Introducing Laura Brown
Meet Laura Brown, one of the new residents in the Artisan Development Program at North House, in this introductory blog post.
ALL ABOUT ME
Okay, maybe not ALL about me, but joining the Artisan Development Program at the beginning of September gave me big time back-to-school feelings, and since introductions are the name of the game right now, here are five Laura Brown facts:
1. I learned to sew when I was young, from my mom and through my local 4H chapter. My grandmother made many of her own clothes in her life, and my great grandmother was a professional seamstress, so the lineage of resourcefulness and self-sufficiency is strong. The 4H experience of making a garment, showing evidence of skill development, and getting feedback was an excellent precursor to my formal art education. During my time at North House, I will be making quilts and related textiles, and learning more about natural dyeing with the goal of incorporating plant dyed textiles into my quilts.
Caption: modeling my self-made shorts and shirt in my first 4H Fashion Revue, 1991
2. In addition to sewing, I am also a printmaker. I mostly use letterpress and screen printing processes to make a wide range of things: postcards, prints, artist books, and large scale installations. I have taught printmaking and book arts at Minnesota Center for Book Arts in Minneapolis for many years and I received an MFA in Studio Art from University of Texas in 2017.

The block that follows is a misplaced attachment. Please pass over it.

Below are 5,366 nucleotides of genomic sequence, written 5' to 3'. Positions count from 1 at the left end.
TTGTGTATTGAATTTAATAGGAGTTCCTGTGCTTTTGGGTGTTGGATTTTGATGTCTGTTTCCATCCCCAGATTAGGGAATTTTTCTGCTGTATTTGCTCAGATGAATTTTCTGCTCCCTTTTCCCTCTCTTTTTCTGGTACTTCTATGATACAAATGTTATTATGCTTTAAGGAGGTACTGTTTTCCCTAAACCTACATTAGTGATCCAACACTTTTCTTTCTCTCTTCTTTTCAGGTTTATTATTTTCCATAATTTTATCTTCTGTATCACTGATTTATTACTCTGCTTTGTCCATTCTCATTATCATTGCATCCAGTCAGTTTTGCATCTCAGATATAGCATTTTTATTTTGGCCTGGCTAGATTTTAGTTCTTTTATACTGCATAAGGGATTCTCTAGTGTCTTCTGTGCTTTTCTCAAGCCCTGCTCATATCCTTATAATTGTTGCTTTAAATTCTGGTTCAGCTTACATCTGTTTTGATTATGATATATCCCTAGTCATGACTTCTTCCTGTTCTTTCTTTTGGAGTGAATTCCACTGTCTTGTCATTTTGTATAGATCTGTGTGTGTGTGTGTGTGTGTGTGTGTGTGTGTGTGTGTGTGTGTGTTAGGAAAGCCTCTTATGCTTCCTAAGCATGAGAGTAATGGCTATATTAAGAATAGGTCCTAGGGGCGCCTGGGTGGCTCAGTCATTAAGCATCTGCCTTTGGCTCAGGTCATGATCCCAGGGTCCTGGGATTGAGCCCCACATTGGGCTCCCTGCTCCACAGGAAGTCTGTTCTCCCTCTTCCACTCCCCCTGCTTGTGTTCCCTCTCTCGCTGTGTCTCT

COMING SOON!, 2017 Installation outside The Soap Factory, Minneapolis, Minnesota
3. I LOVE Valentine’s Day. I know it gets a lot of eye rolls as a holiday, but as a kid, I loved making a box to collect Valentines in, and choosing Valentines for my classmates. These days, I delight in taking the opportunity to let people in my life know that they are loved, which led to my favorite annual tradition of making and sending Valentine postcards to everyone I have an address for each year. This year I printed and sent over 300, a personal record.
Valentine postcards from 2019, letterpress printed 3.5” x 5”
4. Sister Corita Kent is my #1 favorite artist. She was a nun, screen printer, and educator who combined Pop Art sensibilities with activism and cultural commentary in the mid-late twentieth century. You might recognize her Ten Rules for Teachers and Students (also credited to John Cage). They are good for all of us who work at cultivating creativity and curiosity. Her influence in my life (and many, many others) has helped me to welcome experimentation and play into my work, which has made it infinitely more fun and exciting.
Sister Corita’s screen print HOPE, 1965 and Ten Rules for Teachers and Students, both courtesy Corita Art Center
5. I was a cheerleader in high school! This is usually my most surprising fact to share with people. I went to a very small high school in a very small town in north central Wisconsin where most students participated in a range of activities. I did this, but cheerleading was a highlight for me. Even now, as a teacher and artist, my goals are to encourage connections: with and between other people, and between people and their creative abilities.
Sewing reusable bags at the Midtown Farmers’ Market in Minneapolis in 2019. I collaborated with fellow artist and friend Lauren Callis on the Neighborhood Bag Project, to engage with market goers about sustainability and sewing